It appears there is nearly full capitulation from the White House on the preservation of the Bush tax cuts. The Daily Caller reports the deal reached between the Obama administration and the Republicans in the House and Senate is a two-year extension of the current tax rates for all brackets, while capital gains and dividends continue at 15 percent.
The giveaway? Estate taxes will. go to 35 percent for estates above $5 million for two years and the GOP gave in on a 13-month extension of unemployment benefits.
There will also be a two percent reduction in payroll tax next year, which will likely lead to job growth.
The president spoke to the media after taking the beating…
It’s a huge victory for the GOP, though not a total victory. The Bush tax cuts will be on the table for the 2012 elections now, and that’s a good issue for the GOP regardless of what the economy will look like at that point – if it’s still in the toilet the issue will be whether to cut taxes even further, rather than maintain them. And if we’re in a recovery by 2012, advocating tax hikes will be seen as moving toward plunging the country back into a recession.
And allowing the capital gains tax rate to go from 15 percent to 20 percent would have triggered a major stock selloff before the end of the year, destroying billions of dollars of capital.
A payroll tax cut is also good for the economy, and it should – as the president stumbled upon in his speech today – help eat into that 9.8 percent unemployment rate.
As for the unemployment insurance extension, it’s a punt by the GOP. Ending unemployment insurance payments is something we’re going to have to do eventually, because at some point it’s going to become welfare and we’re building a European-style dependency class out of people who need to be working. But this Christmas isn’t the time to fight that battle, and the bulk of the problem will go away when the economy begins growing again and soaks up those workers. This isn’t a particular hill to die on, though the deficit implications of it will need to be addressed in the next Congress – the money to pay for this is going to have to be found somewhere, and soon.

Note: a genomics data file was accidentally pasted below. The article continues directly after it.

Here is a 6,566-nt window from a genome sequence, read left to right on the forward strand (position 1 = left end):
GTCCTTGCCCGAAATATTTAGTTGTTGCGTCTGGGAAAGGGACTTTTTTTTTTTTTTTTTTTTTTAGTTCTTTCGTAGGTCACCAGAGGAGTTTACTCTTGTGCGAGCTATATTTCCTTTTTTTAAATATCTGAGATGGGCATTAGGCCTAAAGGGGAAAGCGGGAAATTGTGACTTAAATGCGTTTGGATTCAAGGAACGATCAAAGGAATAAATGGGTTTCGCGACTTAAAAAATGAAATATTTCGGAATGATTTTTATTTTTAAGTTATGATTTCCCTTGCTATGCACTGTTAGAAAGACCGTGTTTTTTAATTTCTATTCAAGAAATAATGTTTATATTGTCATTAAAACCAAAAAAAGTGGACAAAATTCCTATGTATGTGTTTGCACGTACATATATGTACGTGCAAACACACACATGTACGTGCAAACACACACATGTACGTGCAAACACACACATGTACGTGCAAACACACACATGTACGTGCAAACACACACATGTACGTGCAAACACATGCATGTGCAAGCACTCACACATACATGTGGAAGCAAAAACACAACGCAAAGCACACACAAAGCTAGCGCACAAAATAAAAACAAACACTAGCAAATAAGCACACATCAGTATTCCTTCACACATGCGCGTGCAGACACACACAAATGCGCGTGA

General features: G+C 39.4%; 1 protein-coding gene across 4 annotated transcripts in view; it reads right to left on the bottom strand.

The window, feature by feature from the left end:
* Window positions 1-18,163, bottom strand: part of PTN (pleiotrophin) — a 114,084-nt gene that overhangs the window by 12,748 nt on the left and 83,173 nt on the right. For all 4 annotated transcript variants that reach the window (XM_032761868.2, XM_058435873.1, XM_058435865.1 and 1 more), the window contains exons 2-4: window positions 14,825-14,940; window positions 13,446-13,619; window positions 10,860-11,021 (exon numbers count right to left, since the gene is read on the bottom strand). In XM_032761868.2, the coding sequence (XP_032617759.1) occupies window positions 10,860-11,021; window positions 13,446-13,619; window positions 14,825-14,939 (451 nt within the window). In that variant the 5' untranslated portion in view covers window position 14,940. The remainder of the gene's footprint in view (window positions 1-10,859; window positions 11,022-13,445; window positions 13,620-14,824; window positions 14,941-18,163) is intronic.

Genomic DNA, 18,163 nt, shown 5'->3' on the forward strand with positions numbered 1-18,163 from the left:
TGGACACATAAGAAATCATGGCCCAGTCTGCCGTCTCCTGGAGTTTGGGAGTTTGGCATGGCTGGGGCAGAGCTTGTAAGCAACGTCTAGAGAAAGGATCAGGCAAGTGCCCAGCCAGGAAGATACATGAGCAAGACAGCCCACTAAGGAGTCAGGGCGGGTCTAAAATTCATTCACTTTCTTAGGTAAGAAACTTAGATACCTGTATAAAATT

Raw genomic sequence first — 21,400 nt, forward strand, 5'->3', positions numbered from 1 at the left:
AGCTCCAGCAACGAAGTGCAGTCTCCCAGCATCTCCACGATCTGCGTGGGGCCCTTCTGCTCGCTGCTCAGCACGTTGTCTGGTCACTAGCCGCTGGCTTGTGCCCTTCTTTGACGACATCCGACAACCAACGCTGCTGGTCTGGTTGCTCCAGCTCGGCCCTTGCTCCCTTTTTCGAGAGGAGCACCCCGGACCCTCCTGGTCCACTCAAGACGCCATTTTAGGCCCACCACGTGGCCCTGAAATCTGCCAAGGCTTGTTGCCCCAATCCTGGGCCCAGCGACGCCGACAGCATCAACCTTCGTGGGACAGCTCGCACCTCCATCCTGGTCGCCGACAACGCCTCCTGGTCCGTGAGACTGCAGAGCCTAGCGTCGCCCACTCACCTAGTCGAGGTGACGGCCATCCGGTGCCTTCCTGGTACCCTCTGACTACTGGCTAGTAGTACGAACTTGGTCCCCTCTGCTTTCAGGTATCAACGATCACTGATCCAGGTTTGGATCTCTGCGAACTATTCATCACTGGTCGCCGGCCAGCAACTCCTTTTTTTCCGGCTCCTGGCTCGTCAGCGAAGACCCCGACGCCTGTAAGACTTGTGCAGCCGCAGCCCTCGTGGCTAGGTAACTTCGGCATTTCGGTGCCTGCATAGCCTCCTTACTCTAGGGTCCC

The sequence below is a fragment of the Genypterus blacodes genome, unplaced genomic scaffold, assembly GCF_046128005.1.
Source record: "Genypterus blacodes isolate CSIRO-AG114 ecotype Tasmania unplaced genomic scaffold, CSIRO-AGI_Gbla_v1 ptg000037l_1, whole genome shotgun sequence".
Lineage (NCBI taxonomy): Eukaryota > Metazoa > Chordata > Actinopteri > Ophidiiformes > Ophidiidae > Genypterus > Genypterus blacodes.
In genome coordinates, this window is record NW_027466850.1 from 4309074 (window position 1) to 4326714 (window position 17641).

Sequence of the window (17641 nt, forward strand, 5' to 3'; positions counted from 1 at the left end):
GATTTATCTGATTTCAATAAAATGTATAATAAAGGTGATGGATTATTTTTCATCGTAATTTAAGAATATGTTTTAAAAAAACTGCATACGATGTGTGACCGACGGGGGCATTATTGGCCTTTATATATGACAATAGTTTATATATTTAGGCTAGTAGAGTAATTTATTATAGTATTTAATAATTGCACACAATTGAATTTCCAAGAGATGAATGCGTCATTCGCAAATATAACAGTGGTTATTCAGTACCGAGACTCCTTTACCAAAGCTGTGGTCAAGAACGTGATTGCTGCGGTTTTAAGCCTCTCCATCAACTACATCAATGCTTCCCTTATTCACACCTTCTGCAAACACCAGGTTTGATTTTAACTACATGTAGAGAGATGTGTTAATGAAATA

This is a good deal for the GOP, and despite Obama’s bitching about it (most of which looks like it’s theater to please the lefties) it’s probably a good deal for him as well in the long run. One gets the impression that if the President plans a Clintonesque pivot to the middle, he’s going to do it kicking and screaming – and it’s probably not going to work for him because he won’t be a convincing salesman for his new moderate positions. But after the shellacking his party took in the elections last month, he can’t try to govern as a committed, uncompromising leftist anymore without an even larger loss of political capital.
But let’s not count our chickens before they hatch. Nancy Pelosi is going to absolutely hate this deal, and if you think Obama trashed it on the way to giving assent today, just wait until the moonbats in the Democrat congressional leadership start chewing on it.
“We won’t rubber stamp a deal between the White House and (Senate Minority Leader) Mitch McConnell,” one Democratic congressional source told CNN. “We want to make it clear. Don’t take our support for granted.”…
Per POLITICO, the Democrat ghouls in the Senate are not satisfied with the amount of federal grave-robbing the deal allows…
Senate Democrats, who want the rate set at 45 percent with a $3.5 million exemption, are likely to raise strong opposition to that proposal, according to a senior Democratic leadership aide.
“That would add a lot insult to injury for a lot of Democrats who are already troubled by an extension of the Bush tax cuts” for high-end earners, the aide said. “It might strike a lot of members as a bridge too far.”
So Obama and Biden, who reportedly told the Dems on the Hill this was the best deal they could get, have a lot of shoring up to do with Pelosi, Reid, Schumer and the gang. But in the end, it’s hard to imagine how the far left in Congress could abandon the President at this point – doing so would emasculate him and at the same time put the blame for everybody’s taxes going up squarely on the shoulders of a group of people who just lost a massive number of seats in last month’s election.
It’s hard to predict how all this will turn out, but generally speaking it does appear this will happen. And if it does, it will be the best news for the U.S. economy in at least three years.
Elections do have consequences, as it turns out.